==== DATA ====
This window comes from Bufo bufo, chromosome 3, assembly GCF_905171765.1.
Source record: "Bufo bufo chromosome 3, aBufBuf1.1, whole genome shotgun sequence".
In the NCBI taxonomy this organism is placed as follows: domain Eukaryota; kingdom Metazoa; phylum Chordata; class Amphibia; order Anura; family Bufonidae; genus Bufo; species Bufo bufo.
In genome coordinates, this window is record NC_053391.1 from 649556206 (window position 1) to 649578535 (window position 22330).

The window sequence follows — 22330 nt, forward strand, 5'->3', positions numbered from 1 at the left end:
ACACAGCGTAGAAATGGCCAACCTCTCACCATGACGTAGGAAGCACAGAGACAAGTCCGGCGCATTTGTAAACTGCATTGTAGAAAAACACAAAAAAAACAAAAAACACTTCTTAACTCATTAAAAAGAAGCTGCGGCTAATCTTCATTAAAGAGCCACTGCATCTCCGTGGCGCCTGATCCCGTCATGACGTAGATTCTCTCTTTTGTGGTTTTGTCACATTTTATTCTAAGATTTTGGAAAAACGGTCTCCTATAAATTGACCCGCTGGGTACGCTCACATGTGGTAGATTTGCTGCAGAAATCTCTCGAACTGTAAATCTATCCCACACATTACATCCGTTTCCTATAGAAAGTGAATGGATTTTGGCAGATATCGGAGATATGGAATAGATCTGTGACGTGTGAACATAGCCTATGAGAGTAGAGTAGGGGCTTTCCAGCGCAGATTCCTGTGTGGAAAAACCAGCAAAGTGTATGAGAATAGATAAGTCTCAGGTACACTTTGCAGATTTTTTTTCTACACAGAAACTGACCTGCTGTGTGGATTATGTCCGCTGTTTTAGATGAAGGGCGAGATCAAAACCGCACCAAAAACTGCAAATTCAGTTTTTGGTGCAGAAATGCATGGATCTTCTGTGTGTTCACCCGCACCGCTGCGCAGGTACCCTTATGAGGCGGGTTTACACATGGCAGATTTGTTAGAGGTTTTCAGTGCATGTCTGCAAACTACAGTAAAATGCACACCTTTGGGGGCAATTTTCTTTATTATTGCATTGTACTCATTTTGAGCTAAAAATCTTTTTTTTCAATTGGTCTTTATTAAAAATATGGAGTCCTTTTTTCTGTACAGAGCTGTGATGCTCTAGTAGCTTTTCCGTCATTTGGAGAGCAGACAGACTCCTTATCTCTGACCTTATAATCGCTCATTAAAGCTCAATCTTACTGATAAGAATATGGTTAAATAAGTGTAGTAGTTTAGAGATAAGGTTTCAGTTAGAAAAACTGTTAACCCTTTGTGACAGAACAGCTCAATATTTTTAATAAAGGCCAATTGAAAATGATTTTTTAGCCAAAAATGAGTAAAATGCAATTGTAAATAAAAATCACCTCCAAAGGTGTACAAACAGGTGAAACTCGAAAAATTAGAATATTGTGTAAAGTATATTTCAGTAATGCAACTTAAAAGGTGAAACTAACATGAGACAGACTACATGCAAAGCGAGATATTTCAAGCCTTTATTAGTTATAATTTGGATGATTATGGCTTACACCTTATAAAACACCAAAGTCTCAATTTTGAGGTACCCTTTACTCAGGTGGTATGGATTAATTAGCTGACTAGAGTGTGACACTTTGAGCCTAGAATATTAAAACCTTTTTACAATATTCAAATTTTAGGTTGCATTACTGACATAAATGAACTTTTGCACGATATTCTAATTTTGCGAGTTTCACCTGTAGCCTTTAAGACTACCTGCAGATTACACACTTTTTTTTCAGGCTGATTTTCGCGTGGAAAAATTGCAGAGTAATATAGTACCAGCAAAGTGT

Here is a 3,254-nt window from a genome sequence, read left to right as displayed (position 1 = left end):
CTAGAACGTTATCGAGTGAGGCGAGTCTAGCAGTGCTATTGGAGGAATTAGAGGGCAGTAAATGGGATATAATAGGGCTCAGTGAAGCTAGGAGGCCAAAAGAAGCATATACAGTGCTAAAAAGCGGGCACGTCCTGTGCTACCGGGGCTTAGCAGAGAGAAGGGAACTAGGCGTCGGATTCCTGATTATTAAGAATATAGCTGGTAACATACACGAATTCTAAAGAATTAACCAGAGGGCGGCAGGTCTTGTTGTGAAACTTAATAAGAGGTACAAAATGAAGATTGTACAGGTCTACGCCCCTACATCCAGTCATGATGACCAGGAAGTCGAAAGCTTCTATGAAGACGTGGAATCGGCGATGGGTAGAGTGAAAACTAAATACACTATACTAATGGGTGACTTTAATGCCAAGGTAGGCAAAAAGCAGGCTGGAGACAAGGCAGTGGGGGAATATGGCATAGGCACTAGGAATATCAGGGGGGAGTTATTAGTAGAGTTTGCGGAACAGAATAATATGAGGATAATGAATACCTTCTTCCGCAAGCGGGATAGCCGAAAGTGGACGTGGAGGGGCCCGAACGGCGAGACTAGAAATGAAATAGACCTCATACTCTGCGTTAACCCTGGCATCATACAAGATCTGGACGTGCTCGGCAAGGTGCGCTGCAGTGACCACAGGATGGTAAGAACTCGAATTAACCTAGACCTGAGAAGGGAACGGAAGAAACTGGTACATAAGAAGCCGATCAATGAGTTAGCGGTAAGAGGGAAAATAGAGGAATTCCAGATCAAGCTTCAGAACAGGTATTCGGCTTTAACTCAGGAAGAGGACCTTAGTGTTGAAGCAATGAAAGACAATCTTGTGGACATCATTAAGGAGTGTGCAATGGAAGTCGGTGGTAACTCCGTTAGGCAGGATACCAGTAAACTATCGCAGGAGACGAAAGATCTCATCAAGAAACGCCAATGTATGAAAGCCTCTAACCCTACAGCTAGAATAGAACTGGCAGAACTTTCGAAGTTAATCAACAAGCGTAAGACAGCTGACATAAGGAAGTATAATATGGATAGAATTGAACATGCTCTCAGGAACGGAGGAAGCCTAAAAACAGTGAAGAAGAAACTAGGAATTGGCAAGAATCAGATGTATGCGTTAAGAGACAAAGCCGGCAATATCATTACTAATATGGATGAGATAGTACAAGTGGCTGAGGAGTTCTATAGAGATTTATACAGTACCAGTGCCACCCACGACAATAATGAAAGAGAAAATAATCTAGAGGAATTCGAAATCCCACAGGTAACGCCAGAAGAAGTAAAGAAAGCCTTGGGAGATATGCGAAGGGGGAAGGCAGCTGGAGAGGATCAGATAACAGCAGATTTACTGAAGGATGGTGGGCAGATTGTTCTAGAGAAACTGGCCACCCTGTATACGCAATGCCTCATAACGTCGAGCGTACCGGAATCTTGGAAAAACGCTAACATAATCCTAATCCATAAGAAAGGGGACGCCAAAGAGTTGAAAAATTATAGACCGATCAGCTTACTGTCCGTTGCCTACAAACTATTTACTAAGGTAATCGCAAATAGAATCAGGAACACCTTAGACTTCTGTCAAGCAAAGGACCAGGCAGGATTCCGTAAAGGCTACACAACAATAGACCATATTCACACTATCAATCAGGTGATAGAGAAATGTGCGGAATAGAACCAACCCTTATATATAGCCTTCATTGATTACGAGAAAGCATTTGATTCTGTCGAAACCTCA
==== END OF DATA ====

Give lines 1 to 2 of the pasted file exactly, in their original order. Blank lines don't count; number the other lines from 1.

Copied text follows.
This window comes from Bufo bufo, chromosome 3, assembly GCF_905171765.1.
Source record: "Bufo bufo chromosome 3, aBufBuf1.1, whole genome shotgun sequence".